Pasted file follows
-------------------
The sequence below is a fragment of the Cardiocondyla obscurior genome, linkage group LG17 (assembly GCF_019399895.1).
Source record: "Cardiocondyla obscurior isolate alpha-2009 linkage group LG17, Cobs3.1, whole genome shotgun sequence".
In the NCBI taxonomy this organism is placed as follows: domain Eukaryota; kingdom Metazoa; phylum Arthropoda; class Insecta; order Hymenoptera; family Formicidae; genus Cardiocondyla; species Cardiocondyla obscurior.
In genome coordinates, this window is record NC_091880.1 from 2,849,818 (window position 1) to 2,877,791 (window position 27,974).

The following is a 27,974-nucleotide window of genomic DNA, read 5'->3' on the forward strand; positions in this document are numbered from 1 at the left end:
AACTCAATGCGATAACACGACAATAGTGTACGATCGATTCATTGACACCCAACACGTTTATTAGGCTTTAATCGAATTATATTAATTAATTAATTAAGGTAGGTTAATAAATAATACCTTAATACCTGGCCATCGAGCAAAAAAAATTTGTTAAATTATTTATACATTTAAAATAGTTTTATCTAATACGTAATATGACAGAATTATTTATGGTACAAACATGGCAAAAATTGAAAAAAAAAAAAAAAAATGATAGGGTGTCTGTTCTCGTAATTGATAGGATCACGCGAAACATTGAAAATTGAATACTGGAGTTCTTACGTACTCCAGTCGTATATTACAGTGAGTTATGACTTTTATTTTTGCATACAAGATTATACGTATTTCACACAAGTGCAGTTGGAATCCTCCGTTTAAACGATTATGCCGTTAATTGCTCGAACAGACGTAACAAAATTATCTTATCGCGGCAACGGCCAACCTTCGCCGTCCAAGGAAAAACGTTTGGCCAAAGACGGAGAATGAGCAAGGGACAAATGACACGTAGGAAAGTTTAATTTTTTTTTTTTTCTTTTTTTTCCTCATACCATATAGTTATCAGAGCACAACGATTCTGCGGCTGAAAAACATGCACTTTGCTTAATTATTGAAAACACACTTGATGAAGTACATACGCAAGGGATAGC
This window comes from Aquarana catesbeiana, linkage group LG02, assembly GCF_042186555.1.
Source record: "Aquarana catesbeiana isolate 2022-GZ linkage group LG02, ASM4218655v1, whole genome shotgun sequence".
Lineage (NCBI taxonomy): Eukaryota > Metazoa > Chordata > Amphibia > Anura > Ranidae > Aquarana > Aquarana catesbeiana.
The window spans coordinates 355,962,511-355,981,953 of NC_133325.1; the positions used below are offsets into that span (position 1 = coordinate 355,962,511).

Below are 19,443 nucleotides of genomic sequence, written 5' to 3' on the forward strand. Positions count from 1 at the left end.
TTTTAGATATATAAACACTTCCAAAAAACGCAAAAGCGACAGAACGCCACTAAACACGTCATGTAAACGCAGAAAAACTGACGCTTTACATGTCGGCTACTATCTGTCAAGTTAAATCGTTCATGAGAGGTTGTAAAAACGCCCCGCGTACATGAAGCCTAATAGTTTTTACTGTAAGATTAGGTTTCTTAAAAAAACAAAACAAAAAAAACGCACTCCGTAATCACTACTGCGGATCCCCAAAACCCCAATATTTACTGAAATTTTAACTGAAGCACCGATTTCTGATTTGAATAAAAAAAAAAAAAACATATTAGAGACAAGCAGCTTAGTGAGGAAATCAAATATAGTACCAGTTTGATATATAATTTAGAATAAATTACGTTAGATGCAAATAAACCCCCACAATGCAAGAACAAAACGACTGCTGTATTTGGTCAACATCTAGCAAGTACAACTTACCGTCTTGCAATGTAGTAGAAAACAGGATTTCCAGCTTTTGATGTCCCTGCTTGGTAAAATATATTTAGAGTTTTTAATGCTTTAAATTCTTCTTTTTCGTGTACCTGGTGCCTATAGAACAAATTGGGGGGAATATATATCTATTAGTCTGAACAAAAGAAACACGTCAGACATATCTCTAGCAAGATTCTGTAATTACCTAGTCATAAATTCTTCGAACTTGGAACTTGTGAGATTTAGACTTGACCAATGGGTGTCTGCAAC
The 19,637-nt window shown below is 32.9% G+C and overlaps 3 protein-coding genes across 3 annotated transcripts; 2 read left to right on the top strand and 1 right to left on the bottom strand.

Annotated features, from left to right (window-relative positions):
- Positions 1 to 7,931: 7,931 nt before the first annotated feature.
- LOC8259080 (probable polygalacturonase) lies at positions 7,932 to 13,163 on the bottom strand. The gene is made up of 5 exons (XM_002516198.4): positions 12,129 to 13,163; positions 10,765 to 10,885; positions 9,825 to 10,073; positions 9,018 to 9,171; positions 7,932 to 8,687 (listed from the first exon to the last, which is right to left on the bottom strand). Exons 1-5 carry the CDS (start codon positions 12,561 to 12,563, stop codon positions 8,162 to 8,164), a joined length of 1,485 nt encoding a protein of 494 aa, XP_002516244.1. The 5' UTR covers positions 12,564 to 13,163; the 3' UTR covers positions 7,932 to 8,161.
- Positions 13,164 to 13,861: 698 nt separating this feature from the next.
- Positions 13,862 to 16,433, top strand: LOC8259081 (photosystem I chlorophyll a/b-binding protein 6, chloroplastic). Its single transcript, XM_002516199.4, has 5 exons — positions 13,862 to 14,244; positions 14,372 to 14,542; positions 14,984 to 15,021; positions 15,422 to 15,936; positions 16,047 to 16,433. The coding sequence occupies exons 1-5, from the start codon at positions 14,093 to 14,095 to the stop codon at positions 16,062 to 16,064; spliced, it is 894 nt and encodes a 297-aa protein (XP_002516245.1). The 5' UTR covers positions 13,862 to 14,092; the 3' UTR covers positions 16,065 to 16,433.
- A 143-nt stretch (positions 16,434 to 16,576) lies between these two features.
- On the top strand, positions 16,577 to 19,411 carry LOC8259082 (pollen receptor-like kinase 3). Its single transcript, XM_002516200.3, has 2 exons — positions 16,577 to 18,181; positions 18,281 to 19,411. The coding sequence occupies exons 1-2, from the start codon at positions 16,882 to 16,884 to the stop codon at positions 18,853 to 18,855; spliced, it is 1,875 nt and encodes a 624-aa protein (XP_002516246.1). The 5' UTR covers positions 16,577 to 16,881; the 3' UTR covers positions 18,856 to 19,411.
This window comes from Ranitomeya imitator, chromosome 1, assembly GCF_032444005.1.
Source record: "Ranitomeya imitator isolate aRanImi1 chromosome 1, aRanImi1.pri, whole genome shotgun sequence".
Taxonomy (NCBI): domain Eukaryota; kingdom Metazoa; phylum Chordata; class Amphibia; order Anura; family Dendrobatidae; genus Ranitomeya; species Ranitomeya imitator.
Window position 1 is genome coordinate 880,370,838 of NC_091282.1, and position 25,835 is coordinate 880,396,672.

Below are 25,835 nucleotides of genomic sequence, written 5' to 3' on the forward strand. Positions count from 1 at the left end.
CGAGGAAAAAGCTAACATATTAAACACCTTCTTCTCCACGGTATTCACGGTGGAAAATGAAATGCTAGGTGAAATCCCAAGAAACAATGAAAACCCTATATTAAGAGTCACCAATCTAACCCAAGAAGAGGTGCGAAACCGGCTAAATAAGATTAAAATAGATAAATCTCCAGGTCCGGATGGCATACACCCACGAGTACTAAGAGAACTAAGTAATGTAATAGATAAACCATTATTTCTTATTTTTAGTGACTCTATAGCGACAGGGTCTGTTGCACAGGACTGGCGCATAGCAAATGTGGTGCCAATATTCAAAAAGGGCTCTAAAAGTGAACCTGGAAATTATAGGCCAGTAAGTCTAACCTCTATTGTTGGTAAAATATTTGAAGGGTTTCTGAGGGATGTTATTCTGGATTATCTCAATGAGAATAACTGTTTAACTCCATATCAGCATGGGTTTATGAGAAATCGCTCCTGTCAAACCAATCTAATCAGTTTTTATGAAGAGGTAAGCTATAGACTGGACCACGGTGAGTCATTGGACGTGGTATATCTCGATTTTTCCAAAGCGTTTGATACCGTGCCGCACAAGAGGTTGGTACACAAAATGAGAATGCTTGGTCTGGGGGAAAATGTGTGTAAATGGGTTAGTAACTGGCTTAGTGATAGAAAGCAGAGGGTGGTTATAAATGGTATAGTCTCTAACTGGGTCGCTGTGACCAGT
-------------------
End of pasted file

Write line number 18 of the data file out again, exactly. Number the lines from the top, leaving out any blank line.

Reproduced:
- Positions 13,862 to 16,433, top strand: LOC8259081 (photosystem I chlorophyll a/b-binding protein 6, chloroplastic). Its single transcript, XM_002516199.4, has 5 exons — positions 13,862 to 14,244; positions 14,372 to 14,542; positions 14,984 to 15,021; positions 15,422 to 15,936; positions 16,047 to 16,433. The coding sequence occupies exons 1-5, from the start codon at positions 14,093 to 14,095 to the stop codon at positions 16,062 to 16,064; spliced, it is 894 nt and encodes a 297-aa protein (XP_002516245.1). The 5' UTR covers positions 13,862 to 14,092; the 3' UTR covers positions 16,065 to 16,433.